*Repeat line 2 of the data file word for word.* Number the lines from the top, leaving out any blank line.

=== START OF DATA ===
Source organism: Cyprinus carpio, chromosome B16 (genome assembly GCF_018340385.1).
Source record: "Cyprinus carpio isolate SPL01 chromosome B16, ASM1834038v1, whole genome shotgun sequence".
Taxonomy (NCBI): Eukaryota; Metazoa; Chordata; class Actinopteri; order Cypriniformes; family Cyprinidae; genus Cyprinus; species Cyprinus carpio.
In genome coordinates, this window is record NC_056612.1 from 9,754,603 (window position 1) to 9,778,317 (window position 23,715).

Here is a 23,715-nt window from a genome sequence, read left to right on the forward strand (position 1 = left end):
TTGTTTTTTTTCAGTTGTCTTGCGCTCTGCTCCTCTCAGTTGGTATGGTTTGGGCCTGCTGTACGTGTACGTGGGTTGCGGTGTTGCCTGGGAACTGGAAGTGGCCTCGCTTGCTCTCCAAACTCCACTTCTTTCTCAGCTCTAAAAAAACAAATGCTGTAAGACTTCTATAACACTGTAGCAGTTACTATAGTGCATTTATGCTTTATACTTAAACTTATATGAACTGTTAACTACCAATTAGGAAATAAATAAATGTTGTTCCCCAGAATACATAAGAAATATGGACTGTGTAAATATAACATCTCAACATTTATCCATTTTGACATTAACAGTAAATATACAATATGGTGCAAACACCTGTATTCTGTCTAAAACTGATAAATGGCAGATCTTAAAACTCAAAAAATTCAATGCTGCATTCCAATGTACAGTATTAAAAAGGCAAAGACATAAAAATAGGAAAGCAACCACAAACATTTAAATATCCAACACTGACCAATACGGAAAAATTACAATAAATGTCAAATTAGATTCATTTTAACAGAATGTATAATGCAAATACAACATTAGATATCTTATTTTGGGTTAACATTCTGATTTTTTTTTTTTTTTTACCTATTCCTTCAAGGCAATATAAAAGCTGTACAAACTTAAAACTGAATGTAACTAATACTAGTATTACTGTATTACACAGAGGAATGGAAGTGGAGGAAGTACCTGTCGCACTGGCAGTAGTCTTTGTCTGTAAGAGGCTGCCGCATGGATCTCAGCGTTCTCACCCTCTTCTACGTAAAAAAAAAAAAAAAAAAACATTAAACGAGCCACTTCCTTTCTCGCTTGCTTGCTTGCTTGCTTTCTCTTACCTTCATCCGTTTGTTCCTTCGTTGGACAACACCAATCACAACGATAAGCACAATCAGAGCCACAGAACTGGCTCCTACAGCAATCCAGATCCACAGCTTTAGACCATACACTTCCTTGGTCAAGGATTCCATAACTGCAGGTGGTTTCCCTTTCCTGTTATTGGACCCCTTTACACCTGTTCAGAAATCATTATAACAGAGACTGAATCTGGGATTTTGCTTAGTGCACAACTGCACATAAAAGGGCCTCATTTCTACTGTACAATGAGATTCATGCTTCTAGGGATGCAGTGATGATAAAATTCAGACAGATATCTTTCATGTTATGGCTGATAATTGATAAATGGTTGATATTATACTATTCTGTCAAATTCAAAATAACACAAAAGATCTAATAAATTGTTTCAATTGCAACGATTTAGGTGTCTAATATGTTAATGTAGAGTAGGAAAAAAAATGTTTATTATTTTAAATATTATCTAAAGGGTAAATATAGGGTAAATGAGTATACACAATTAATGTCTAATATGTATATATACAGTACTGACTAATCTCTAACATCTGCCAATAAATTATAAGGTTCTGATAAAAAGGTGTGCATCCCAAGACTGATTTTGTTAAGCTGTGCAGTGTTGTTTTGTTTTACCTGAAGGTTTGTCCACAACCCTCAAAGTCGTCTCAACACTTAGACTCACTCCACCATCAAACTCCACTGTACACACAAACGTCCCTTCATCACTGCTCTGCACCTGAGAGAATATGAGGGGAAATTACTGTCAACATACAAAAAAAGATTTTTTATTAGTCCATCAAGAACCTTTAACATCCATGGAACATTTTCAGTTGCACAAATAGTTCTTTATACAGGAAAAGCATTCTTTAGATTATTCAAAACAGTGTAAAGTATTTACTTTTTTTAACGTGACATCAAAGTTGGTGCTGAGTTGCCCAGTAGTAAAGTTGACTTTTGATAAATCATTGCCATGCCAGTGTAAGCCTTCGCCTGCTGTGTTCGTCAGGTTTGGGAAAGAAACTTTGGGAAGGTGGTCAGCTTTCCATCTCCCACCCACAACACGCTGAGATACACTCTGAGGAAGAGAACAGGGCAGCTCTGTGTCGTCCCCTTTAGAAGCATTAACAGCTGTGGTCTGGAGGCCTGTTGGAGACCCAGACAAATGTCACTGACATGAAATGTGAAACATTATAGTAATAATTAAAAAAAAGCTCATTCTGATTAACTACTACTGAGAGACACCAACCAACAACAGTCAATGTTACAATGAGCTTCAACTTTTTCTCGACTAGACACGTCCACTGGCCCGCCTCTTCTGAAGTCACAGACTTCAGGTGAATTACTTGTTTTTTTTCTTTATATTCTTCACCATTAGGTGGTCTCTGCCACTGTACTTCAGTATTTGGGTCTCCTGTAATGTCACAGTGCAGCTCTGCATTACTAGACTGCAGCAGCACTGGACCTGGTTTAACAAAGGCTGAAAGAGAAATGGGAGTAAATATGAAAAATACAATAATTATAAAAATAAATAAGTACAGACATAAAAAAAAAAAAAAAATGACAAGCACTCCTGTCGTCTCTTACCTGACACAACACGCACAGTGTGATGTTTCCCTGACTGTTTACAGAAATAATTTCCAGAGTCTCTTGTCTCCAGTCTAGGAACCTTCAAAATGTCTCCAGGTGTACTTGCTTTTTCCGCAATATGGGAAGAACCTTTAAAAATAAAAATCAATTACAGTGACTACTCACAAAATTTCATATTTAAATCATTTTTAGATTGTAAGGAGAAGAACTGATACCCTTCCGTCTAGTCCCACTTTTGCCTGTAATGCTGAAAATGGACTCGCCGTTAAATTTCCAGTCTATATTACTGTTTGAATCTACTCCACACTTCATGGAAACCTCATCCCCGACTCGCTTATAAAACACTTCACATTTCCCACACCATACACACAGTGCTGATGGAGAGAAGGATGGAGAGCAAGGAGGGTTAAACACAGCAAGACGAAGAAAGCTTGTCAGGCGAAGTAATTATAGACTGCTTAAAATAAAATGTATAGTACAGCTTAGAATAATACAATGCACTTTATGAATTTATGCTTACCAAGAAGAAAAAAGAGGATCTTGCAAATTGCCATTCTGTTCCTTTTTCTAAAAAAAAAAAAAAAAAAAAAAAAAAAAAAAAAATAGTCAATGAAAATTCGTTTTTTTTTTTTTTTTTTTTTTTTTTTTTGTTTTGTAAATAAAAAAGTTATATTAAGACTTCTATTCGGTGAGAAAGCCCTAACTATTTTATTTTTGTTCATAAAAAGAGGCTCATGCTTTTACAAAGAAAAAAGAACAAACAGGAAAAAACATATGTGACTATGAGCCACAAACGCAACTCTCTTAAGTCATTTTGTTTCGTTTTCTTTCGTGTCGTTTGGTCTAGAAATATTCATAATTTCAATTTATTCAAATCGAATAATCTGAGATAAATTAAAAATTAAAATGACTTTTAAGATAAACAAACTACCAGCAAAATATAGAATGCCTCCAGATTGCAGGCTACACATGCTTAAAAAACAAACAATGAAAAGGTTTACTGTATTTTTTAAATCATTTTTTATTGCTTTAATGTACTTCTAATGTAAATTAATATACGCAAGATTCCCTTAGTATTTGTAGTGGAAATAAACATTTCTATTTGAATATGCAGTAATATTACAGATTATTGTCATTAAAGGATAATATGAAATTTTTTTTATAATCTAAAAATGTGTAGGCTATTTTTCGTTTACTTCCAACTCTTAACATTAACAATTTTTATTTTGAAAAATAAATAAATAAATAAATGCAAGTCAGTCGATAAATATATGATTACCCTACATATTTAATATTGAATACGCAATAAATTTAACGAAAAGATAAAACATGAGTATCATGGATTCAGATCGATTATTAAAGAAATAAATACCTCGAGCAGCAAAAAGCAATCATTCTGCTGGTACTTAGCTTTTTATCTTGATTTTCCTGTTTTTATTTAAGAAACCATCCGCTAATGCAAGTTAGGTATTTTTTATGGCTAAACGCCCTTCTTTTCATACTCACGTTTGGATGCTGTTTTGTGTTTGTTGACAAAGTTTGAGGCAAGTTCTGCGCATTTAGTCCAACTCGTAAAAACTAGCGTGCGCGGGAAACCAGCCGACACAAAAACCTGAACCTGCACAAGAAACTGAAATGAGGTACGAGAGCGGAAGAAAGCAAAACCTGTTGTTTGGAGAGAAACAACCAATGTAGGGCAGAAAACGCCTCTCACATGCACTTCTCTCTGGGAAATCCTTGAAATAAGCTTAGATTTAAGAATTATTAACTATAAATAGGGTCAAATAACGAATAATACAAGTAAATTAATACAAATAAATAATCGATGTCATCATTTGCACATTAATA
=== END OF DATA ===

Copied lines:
Source record: "Cyprinus carpio isolate SPL01 chromosome B16, ASM1834038v1, whole genome shotgun sequence".